Today’s Decisions Impact Long-Term Success

Allow me to borrow an example from the residential window market for a moment. Talk in the industry has revolved around the critically stringent new ENERGY STAR 7.0 criteria, set to take effect at some point in 2023. Window systems meeting the current criteria will in most cases need to make significant design alterations to achieve the thermal efficiency performance required to maintain the ENERGY STAR label.

The question for window manufacturers is this: How to go about making these changes? There are options, and some of them are more complicated than others. To date, residential manufacturers have typically relied on their insulating glass units to meet previous ENERGY STAR criteria; low-E coatings and high-performance spacer systems have gotten the job done.

But the new ENERGY STAR 7.0 numbers — requiring a < 0.22 u factor and > 0.17 solar heat gain coefficient in the Northern Zone, which covers much of North America — will trigger more dramatic changes. My colleague John Ryba has written extensively about the options manufacturers have at this magazine’s sister publication for the past year. Triple-paned IG could be a necessity if manufacturers don’t want to alter their window systems completely. Elsewhere, switching to energy-efficient vinyl systems can help manufacturers meet the new figures with greater confidence.

The latter process involves a greater upfront investment. Changing your vinyl systems is a big shift — but one that might be worthwhile over the long term for residential manufacturers who want to remain at the forefront of energy efficiency trends in the industry.

What does this have to do with the commercial glass industry? First, it’s important to remember that energy efficiency standards, barring some major regulatory shakeups, never go backward. ENERGY STAR is just one example. Government bodies around the world, from the local level to the national stage, are more concerned than ever with fostering greater sustainability in all areas of society. We’ve seen the effects in North America as new building codes in major municipalities are implemented, demanding higher and higher levels of performance from all types of buildings. That, of course, includes glass and glazing codes.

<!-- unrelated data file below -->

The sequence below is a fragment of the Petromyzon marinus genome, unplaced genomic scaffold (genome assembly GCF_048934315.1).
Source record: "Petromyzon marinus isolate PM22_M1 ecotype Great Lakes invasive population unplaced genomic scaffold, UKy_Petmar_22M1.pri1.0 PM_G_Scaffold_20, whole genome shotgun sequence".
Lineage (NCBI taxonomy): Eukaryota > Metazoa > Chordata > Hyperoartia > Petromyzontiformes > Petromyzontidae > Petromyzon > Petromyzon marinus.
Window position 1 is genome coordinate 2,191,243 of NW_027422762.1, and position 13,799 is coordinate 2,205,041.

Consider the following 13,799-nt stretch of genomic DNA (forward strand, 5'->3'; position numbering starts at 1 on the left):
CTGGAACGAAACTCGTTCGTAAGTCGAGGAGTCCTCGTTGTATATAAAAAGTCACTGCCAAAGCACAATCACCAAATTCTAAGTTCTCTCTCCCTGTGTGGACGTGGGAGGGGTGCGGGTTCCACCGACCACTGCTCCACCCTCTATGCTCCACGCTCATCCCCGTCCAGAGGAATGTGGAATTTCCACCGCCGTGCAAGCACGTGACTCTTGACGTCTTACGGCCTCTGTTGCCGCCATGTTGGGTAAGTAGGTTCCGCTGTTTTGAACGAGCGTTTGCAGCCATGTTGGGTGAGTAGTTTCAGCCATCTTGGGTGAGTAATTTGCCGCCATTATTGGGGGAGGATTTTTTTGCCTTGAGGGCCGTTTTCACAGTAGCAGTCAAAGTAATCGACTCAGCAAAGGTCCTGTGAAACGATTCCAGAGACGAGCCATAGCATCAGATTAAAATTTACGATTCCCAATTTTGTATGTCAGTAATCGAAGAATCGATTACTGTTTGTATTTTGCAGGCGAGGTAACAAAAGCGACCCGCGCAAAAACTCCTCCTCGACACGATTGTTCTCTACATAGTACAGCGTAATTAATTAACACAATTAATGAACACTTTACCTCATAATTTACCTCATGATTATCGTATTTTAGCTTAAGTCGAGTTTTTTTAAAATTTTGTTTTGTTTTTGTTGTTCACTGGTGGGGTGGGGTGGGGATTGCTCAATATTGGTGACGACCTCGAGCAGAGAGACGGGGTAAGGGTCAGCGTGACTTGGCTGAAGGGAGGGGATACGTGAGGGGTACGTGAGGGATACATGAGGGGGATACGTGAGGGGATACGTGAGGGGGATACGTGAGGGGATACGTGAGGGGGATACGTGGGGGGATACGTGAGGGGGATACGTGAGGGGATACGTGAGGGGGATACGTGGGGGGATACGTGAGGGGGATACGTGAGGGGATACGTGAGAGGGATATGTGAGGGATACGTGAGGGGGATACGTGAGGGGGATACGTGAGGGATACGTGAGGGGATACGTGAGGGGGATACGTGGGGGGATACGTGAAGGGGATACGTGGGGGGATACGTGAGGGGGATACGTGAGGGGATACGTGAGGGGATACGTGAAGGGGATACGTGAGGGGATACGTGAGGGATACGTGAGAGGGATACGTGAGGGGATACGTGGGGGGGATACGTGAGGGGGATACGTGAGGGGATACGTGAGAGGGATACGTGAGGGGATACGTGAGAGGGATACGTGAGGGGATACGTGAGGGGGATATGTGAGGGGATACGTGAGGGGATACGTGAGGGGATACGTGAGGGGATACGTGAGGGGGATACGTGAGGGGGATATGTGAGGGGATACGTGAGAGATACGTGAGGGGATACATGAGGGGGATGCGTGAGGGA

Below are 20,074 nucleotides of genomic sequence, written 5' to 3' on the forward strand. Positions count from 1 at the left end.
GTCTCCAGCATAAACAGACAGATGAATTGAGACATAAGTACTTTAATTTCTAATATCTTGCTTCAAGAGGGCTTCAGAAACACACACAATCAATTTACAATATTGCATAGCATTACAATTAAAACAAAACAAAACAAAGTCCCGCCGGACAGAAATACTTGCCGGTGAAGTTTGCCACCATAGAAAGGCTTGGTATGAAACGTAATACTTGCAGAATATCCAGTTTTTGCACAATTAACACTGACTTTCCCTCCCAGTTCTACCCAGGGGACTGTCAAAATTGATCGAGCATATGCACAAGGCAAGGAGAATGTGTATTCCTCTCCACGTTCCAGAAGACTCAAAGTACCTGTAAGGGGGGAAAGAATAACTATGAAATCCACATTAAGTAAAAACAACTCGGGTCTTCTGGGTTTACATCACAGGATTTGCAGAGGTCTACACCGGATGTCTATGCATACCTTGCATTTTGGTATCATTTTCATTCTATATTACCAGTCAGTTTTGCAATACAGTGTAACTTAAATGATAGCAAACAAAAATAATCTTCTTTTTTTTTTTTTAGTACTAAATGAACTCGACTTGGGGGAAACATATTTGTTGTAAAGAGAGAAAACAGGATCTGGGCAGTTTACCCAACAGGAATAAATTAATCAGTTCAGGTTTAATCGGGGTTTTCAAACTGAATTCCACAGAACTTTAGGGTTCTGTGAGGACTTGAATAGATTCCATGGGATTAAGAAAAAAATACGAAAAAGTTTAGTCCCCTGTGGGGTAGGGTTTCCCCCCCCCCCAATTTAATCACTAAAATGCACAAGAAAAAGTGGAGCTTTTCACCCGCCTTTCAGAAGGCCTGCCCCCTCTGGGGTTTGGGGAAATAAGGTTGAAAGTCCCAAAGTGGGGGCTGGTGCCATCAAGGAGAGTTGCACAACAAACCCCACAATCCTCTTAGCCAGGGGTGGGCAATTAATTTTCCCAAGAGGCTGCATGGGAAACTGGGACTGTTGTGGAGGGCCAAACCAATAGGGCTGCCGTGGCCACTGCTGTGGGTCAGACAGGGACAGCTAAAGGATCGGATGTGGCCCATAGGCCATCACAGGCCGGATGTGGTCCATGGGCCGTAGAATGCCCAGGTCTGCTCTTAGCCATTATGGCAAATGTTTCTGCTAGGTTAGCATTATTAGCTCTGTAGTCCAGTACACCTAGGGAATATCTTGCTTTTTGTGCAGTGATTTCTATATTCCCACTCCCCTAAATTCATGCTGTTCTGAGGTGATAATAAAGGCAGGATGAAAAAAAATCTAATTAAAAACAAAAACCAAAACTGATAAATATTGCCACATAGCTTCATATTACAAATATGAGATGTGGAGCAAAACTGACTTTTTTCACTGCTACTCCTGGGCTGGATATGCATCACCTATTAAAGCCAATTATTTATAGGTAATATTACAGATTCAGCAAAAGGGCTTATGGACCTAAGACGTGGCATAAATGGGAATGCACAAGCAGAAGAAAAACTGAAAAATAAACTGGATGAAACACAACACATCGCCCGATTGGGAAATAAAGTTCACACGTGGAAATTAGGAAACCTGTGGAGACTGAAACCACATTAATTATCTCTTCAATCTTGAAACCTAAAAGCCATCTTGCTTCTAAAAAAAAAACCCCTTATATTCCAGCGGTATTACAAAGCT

It means that the case is strong for commercial fabricators (both window and door and glass) to invest in innovative and forward-thinking technology today — before it simply becomes the cost of doing business. For example, high-performance vinyl systems have proven themselves to be viable in commercial window and wall applications, while delivering an outstanding thermal performance that metallic options can’t match without major modifications. Warm-edge spacer systems have likewise delivered outstanding efficiency gains in major commercial applications, including architectural glazing. The right products can also provide nice efficiency improvements in manufacturing.

Technologies like these represent not only a way for commercial fabricators to prepare themselves for a future where more stringent efficiency standards come into effect; they’re also a means to create separation from the competition. As we round out 2022, it’s worth keeping these things in mind while making plans for 2023 and beyond. It’s incumbent upon the commercial glass and glazing industry to remain innovative as codes and regulations change. Investing in high-performance technology is one path to get there.

Joe Erb is the national account manager for Quanex